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Judgment Day & Evolution

Judgment Day: Intelligent Design on Trial and Evolution were two NOVA specials about evolution – a subject that’s as controversial today as it was during the Scopes Trial of 1925.

Judgment Day was a two-hour documentary highlighting one of the most contentious battles in the war over evolution in a tiny town in eastern Pennsylvania. In 2004, the local Dover school board ordered teachers to read a statement to their high school biology students suggesting there’s an alternative to Darwin’s theory of evolution called intelligent design – the idea that life is too complex to have evolved naturally and therefore must have been designed by an intelligent agent. The science teachers refused to comply, and parents filed a lawsuit in federal court contending the school board was violating the separation of church and state. Suddenly, the small town of Dover was torn apart by controversy, pitting neighbor against neighbor. NOVA captured the emotional and scientific conflict in interviews with the townspeople, scientists, and lawyers who participated in the historic trial, Kitzmiller v. Dover Area School District.

The Evolution project was a seven-part, eight-hour drama and documentary series, an extensive website, a far-reaching educational outreach initiative, and a HarperCollins companion book by acclaimed science writer, Carl Zimmer. Evolution traveled the world to examine evolutionary science and its profound effect on society and culture. From the genius and torment of Charles Darwin and the vast changes that spawned the tree of life to the role of mass extinctions in the survival of species and the power of sex to drive evolutionary change, Evolution was far-reaching. The series also explored the emergence of consciousness, the success of humans, and the perceived conflict between science and religion in understanding human life.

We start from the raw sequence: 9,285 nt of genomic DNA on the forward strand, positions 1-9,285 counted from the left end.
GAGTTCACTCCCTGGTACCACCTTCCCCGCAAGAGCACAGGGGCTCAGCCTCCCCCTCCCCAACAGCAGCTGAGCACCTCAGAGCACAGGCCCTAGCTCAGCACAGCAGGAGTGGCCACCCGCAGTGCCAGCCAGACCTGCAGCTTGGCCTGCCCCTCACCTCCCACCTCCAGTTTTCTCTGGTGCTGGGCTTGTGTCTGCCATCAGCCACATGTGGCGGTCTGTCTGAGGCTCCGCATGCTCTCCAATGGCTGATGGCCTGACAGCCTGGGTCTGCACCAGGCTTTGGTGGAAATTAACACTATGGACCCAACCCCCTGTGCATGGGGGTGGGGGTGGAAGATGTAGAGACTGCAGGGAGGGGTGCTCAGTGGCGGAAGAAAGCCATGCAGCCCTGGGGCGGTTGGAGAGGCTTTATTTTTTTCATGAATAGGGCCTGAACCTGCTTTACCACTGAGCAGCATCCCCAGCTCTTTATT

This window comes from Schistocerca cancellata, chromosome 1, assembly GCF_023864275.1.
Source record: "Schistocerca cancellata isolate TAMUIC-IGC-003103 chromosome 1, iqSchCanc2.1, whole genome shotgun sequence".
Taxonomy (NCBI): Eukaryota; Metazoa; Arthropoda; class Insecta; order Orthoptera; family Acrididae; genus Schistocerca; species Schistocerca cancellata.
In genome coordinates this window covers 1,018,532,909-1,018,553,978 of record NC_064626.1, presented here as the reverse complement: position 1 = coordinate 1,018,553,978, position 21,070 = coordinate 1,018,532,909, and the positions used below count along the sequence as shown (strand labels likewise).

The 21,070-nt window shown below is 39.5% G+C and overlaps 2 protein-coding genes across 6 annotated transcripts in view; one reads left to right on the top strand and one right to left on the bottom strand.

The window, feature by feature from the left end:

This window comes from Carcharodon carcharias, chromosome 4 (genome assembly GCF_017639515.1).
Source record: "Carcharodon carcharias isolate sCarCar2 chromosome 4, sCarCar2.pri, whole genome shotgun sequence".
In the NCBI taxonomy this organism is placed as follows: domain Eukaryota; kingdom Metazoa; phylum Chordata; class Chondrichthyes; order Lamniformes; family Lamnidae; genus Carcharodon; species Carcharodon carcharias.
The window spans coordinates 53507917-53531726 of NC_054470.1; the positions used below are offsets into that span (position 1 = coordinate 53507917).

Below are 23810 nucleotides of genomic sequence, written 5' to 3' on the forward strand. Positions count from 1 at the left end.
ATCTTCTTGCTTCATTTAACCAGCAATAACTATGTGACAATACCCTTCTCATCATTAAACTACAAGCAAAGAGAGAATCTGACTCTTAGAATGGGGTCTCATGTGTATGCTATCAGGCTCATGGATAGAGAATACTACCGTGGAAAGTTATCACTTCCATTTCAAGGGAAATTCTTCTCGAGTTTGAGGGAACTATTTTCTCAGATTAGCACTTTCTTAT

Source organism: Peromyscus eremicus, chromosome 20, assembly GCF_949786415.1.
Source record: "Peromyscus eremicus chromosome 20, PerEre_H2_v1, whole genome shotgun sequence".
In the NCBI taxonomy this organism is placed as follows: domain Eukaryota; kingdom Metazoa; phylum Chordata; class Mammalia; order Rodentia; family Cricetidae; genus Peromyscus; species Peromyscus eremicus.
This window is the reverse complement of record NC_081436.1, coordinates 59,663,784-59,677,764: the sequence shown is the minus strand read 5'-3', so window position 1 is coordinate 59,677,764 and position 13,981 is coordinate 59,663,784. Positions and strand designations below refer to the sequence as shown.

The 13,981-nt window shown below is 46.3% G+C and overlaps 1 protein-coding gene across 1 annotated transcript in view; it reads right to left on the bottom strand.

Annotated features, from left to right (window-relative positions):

Both projects heightened the understanding of evolution and how it works, dispelled common misunderstandings, illuminated why evolution is relevant to our lives, improved its teaching, and encouraged a national dialogue. Evolution engendered a massive campaign against it from the creationist community and the Discovery Institute (intelligent designers) that included a viewer's guide to the TV series, 13 press releases, and an advertising campaign.  The project worked with the National Academy of Sciences, National Center for Science Education, James Moore, Jerry Coyne, Bruce Alberts, Jane Goodall and a variety of religious leaders to respond, many speaking to the compatibility of science and religion. Judgement Day was equally inflammatory, and the project developed a high-profile influencers’ event with The Week, hosted by Sir Harold Evans. This attracted stories with the New York Times, “CBS Evening News,” NBC’s “Today Show,” Federal Judge Jones, attorneys, religious leaders, Darwin’s grandson, actors (Kathleen Turner), and more.

The lessons from Dover continue to have a profound impact on how science is viewed in our society and how it is taught in the classroom.

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